A swarm of US military business jets sank in Southern California


While the Pentagon‘s huge stall of tactical planes, bombers, cargo planes, helicopters, and tankers draws most of the attention, another fleet exists whose main job is to move the brass. These aircraft, from C-40 variants of the 737 to C-37 variants of the Gulfstream 5 family, as well as smaller jets and turboprops, operate around the world any day, but on some occasions they migrate en masse to one common goal, like a flock of gilded birds. That was certainly the case today when aircraft trackers spotted one military bizjet after another descending in Southern California.

With the majority landing at Point Mugu Naval Air Station and Van Nuys Airport, this mass movement of executive transports, which included the Secretary of Defense on board an E-4B, was promoted by the Reagan National Defense Forum taking place today and tomorrow at, advanced the National Reagan Library in the Simi Valley.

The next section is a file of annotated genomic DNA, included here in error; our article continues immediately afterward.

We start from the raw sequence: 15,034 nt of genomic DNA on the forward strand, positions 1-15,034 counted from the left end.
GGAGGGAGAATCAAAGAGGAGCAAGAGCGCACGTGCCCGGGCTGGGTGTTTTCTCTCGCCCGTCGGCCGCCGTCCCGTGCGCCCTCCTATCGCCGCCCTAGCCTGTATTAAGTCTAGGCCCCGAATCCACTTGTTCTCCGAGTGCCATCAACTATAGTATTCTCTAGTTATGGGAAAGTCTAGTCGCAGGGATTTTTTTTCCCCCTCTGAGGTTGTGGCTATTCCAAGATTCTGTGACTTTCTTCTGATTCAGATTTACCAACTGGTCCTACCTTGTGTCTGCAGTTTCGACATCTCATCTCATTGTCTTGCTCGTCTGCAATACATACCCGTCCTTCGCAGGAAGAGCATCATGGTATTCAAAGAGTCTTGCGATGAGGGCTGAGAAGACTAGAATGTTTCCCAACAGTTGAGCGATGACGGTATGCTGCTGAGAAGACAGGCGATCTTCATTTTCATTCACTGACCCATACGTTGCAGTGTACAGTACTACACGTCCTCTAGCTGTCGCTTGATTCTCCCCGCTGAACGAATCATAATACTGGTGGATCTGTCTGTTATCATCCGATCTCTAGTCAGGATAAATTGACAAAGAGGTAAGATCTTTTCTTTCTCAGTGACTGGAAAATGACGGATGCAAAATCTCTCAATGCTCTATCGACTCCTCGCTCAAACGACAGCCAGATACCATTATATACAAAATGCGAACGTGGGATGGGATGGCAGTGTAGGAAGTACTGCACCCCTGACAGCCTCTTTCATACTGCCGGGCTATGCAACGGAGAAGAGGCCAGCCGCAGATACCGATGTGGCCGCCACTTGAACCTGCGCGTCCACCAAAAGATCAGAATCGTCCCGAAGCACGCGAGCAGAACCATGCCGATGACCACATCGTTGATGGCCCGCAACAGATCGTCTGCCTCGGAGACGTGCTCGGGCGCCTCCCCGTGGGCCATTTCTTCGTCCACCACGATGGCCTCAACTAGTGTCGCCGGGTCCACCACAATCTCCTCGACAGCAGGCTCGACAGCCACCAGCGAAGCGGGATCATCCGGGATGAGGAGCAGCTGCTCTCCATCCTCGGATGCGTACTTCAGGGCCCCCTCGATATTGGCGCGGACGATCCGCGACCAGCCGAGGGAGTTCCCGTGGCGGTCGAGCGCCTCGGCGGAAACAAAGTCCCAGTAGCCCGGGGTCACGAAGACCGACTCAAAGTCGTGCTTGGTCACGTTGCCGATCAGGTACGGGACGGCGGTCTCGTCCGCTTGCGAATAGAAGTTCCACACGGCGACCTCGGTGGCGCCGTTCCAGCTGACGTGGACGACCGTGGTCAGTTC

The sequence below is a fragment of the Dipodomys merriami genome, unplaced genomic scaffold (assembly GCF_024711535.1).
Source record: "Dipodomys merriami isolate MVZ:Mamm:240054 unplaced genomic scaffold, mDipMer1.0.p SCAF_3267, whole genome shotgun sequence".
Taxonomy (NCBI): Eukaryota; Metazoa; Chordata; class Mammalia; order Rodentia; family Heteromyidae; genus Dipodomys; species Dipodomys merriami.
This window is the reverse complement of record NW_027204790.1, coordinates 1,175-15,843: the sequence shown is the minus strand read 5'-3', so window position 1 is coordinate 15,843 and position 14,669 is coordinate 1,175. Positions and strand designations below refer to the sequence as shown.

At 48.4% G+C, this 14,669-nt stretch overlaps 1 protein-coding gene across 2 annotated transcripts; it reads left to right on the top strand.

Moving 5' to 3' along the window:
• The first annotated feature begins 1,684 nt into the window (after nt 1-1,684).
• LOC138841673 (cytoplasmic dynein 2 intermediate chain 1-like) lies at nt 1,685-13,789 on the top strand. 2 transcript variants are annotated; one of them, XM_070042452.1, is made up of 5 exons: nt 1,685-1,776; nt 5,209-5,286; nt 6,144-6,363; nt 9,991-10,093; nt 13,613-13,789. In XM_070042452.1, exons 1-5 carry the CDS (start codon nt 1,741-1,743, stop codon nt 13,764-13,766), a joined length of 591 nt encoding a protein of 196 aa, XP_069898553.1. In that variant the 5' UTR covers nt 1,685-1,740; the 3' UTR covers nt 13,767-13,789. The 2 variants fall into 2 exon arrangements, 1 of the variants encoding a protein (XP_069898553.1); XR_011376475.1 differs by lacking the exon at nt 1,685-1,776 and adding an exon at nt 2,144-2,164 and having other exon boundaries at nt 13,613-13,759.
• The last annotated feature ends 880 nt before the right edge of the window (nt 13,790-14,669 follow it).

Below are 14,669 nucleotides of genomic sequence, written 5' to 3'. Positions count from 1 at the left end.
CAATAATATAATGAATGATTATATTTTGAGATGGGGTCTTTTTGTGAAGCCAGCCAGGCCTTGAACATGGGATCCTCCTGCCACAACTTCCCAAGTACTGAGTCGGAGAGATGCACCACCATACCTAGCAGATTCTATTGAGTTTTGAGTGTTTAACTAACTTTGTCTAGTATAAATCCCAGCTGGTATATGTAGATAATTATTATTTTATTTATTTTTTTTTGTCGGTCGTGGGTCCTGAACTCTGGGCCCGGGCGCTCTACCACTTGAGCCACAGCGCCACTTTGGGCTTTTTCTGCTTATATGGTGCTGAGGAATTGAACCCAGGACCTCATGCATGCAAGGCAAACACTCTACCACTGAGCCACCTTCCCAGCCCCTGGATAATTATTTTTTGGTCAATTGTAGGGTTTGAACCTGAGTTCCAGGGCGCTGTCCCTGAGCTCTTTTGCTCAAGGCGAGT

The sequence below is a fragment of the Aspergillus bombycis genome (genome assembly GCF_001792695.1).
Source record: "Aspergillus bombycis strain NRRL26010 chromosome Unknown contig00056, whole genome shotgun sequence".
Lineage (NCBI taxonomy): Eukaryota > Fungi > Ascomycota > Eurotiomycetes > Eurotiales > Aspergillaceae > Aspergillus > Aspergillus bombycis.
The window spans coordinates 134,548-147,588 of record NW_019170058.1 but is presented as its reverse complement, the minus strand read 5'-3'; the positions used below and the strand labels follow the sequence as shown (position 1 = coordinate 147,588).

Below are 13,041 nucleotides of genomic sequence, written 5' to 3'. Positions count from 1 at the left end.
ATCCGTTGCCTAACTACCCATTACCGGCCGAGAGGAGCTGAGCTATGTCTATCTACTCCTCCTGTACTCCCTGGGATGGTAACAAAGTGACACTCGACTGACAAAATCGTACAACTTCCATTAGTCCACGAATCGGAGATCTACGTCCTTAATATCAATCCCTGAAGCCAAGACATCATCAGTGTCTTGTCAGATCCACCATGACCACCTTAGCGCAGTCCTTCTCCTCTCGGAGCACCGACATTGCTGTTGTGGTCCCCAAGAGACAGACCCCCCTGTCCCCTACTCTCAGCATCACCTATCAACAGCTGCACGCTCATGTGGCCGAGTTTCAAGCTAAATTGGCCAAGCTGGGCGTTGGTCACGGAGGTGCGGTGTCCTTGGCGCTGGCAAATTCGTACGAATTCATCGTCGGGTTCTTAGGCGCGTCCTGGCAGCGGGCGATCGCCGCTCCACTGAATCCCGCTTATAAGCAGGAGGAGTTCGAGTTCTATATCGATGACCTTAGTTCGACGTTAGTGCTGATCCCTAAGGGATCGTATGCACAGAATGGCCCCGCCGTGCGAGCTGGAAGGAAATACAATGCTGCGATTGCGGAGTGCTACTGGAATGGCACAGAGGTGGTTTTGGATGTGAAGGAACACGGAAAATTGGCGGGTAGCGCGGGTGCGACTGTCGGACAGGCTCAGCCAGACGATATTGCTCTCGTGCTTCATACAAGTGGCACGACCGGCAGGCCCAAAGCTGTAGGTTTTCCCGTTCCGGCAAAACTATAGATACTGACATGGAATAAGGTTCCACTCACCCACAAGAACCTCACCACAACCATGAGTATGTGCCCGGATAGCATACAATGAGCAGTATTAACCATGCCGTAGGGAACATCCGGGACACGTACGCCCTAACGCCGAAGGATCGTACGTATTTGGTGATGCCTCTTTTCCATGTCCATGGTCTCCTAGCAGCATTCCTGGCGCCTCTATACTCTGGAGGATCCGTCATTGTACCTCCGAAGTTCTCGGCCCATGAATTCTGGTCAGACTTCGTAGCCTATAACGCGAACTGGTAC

The high-profile event is a who’s who of the top players in America’s military-industrial complex, including politicians, generals and executives of large defense-related companies. You can see the impressive program of the event here.

Most of these people do not Travel advertising.

14 of the Pentagon’s most prestigious VIP transporters, mostly C-37s and some C-40s, were involved in this type of airlift. Here is the full list by aircraft trackers and contributors Matt Hartmann:

There is always debate about the cost of such travel at the expense of the taxpayer and the return on non-critical events like this, especially at a time when teleconferencing and teleworking can be done by anyone with a simple cell phone. These aircraft cost many thousands of dollars an hour to operate and many tens of millions of dollars to purchase. Some scream badly when the Pentagon leadership laments the lack of funds for critical combat capabilities but continues to use these planes constantly. At the same time, time is very valuable to America’s top military leaders, and some need access to secure communications to make the most of that time. For some, requirements for secure communication are considered particularly critical in an emergency. They also frequently travel with entourage, which can help justify the cost.

Regardless, it’s breathtaking to see how many of these military-owned and operated flying limousines go to the same location at the same time.

The big question now is, has anyone thought of jet pooling?

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